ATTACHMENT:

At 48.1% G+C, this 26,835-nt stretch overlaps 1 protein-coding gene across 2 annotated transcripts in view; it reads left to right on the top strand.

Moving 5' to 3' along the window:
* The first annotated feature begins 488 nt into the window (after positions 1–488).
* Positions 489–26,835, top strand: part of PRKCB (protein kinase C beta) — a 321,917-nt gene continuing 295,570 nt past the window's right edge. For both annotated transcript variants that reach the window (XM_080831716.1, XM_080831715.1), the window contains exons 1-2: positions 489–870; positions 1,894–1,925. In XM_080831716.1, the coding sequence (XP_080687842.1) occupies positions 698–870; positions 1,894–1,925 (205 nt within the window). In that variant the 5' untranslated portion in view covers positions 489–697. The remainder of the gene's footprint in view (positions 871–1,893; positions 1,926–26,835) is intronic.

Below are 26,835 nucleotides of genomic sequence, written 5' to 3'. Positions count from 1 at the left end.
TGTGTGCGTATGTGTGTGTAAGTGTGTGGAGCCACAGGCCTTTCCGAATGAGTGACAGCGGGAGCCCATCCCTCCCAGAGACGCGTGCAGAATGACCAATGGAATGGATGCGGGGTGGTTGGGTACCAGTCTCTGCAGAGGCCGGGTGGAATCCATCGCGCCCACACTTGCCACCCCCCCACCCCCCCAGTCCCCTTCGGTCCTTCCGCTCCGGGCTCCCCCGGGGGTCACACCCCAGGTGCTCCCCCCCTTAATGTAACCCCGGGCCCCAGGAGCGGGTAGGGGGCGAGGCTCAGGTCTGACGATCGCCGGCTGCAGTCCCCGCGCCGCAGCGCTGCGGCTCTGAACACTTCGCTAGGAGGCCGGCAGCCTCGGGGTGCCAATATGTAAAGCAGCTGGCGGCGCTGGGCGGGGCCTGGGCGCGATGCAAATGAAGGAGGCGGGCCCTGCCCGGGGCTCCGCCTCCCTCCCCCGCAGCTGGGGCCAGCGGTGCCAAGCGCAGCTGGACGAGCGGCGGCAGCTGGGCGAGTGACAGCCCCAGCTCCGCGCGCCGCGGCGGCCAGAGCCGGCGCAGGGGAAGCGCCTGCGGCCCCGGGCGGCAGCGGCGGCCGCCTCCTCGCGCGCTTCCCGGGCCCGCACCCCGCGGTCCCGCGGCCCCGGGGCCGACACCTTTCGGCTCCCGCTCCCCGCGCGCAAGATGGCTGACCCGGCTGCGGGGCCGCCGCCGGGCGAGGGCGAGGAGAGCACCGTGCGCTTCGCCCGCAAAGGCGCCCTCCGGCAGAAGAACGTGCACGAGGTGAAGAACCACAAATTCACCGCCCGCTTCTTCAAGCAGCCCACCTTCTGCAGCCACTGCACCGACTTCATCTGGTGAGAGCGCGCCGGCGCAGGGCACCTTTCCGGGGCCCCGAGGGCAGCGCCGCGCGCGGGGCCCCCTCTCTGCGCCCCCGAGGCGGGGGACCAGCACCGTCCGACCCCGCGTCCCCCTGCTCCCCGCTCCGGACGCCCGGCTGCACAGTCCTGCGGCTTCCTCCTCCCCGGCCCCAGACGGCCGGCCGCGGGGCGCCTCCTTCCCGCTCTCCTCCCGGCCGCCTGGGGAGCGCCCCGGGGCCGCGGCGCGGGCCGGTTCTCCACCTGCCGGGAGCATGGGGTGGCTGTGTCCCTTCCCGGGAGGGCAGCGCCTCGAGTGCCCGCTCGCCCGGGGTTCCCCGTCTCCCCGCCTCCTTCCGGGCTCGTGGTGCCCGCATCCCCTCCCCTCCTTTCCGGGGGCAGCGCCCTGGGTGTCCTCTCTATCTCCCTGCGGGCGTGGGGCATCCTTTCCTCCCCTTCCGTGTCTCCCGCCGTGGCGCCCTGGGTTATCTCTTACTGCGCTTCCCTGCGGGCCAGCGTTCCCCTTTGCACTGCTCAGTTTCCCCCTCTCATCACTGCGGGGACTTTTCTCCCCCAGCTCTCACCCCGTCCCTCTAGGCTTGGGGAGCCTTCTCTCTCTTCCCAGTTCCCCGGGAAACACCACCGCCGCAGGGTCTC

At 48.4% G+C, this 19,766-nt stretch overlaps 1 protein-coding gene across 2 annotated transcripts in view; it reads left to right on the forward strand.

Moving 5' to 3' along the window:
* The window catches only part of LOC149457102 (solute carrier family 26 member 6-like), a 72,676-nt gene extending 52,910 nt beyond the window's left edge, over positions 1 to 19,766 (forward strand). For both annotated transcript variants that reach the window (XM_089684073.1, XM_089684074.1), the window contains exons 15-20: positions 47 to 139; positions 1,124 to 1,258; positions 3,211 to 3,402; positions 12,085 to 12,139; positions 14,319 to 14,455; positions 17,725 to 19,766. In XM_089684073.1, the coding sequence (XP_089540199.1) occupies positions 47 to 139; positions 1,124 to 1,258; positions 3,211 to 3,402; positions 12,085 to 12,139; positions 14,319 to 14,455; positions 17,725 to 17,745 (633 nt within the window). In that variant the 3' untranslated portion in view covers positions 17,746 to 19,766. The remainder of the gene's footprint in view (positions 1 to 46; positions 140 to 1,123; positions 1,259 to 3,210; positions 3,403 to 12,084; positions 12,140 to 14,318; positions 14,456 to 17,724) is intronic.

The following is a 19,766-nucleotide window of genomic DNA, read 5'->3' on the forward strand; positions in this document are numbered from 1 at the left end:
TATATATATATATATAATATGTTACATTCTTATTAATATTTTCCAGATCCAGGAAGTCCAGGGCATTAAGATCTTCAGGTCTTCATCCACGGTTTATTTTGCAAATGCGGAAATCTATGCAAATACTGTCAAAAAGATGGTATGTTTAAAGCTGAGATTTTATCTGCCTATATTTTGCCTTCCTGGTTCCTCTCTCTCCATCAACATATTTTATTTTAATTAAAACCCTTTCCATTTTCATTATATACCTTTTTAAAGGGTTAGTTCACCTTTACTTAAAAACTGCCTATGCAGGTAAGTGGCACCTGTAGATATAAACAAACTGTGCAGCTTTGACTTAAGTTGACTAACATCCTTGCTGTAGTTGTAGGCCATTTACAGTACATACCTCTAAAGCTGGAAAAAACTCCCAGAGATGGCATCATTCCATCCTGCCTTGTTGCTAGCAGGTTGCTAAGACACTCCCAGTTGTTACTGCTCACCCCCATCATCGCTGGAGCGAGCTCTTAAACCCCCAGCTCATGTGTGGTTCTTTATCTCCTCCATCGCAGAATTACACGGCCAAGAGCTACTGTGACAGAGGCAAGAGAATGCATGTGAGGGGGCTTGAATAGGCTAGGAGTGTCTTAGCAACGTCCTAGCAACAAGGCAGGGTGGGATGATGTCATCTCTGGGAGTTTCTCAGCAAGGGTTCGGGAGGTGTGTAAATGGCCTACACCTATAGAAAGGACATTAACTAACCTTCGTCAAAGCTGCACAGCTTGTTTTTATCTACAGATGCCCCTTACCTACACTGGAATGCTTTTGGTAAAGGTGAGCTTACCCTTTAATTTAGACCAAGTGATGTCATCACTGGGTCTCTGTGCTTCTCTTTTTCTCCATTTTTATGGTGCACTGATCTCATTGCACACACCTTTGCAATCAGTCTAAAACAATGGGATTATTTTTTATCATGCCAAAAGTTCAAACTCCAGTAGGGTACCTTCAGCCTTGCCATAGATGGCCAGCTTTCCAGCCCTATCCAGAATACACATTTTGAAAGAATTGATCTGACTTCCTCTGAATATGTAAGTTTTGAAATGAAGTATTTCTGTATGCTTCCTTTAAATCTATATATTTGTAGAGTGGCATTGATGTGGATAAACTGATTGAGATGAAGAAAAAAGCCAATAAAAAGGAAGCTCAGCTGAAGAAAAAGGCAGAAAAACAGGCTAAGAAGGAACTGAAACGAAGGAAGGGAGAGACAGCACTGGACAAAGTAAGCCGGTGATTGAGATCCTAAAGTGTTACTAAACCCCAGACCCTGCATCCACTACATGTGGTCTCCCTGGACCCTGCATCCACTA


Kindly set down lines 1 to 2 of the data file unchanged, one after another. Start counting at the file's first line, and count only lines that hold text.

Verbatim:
At 48.1% G+C, this 26,835-nt stretch overlaps 1 protein-coding gene across 2 annotated transcripts in view; it reads left to right on the top strand.

Moving 5' to 3' along the window: